Improvement encouraged in everyday work
Team-led continuous improvement
Cross-team problem solving and continuous improvement
Shared learning from experience and mistakes
The idea that the day-to-day experiences of employees can be a valuable resource for improving the quality of products and services and enhancing problem solving has been around for a long time. Continuous improvement emerged strongly in post-war Japan where it is known as ‘kaizen’ and was credited with playing an important role in the country’s economic success. It is based on the view that all employees should ‘own’ their work and that of their team and that they should continually seek ways of improving performance through many small changes. At a strategic level kaizen is also used, for example, to improve workflow between teams.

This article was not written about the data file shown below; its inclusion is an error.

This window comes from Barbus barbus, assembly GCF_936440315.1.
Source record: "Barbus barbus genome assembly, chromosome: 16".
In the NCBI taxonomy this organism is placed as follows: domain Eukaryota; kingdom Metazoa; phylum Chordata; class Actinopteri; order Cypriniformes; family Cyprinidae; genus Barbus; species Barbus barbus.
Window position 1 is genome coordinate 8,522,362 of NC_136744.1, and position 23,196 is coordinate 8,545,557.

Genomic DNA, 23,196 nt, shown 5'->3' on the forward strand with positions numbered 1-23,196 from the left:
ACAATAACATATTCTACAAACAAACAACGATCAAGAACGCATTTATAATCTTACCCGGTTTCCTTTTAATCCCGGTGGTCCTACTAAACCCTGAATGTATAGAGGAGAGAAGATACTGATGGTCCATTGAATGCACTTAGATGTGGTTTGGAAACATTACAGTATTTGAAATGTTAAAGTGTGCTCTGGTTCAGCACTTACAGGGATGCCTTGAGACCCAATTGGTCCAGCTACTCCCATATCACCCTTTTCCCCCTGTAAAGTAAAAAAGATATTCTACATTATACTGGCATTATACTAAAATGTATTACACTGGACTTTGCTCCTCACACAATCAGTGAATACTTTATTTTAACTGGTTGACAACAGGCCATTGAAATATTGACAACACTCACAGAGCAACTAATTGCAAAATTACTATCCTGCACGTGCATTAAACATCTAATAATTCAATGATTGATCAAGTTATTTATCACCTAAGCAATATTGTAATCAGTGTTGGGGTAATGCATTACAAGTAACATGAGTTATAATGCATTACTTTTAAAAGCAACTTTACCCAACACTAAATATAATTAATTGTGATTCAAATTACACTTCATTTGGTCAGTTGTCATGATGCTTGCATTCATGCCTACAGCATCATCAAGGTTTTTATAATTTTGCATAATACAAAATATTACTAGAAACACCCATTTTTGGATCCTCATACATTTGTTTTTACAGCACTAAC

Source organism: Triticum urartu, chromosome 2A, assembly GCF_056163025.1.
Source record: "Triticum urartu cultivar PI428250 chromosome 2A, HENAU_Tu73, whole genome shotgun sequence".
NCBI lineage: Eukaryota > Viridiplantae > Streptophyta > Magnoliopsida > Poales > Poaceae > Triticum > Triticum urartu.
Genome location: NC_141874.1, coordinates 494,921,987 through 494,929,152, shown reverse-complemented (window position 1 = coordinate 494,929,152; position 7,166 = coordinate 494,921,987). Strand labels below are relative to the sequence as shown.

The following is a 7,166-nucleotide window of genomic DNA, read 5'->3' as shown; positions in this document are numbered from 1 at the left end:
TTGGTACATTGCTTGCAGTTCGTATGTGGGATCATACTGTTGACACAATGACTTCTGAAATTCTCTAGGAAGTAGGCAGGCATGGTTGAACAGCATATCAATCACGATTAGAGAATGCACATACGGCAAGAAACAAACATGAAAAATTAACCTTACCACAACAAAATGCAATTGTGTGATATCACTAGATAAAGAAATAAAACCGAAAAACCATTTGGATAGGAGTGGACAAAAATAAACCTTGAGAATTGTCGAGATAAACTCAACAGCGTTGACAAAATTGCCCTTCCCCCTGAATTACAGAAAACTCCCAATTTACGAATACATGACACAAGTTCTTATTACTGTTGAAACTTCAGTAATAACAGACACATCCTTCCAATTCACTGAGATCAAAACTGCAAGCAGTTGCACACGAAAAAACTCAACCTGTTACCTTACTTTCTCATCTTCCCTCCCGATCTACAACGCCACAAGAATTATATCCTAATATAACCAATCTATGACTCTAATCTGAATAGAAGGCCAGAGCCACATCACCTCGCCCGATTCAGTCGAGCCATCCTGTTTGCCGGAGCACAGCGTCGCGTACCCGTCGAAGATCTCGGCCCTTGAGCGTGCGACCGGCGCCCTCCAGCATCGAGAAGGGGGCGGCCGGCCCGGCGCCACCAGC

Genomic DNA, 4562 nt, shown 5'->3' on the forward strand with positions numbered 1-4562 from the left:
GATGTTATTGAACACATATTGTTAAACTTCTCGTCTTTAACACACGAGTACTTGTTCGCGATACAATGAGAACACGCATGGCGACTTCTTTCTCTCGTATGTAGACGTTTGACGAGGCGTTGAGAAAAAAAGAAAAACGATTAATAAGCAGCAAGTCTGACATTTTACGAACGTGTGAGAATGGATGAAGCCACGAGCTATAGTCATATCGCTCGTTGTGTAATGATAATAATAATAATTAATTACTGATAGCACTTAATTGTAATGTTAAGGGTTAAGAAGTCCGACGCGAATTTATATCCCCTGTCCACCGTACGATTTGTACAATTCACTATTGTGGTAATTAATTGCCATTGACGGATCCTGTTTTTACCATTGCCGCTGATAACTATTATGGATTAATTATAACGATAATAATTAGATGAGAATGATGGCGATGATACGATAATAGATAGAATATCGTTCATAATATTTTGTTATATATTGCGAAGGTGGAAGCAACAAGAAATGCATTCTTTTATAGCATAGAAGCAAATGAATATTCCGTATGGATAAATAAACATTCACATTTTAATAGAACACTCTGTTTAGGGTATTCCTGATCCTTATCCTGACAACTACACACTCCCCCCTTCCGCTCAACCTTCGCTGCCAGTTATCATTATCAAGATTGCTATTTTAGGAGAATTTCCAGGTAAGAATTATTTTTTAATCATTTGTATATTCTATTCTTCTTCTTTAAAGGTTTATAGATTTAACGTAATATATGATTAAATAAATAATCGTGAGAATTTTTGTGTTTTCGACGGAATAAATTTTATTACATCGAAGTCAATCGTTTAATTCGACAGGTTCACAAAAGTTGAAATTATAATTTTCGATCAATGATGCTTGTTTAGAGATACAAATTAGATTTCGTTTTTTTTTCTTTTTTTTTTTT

Japanese management methods were widely publicised in the West during the 1980s, and methods such as Six Sigma and Total Quality Management are now widely adopted as ways of measuring and systematising processes, and reducing variation, defects and cycle times. One of the most widely used tools for continuous improvement is the Deming Cycle, based on four simple steps which can be used at individual, team or cross-team levels:
- Plan: Identify an opportunity and plan for change.
- Do: Implement the change on a small scale.
- Study: Use data to analyse the results of the change and determine whether it made a difference.
- Act: If the change was successful, implement it on a wider scale and continuously assess your results. If the change did not work, begin the cycle again.
It seems like a very simple approach but there are pitfalls! In practice managers often hurtle towards the Act stage in the belief that they already know the nature of the problem and its solution – thereby neglecting the knowledge and insights of others and failing to gain their commitment.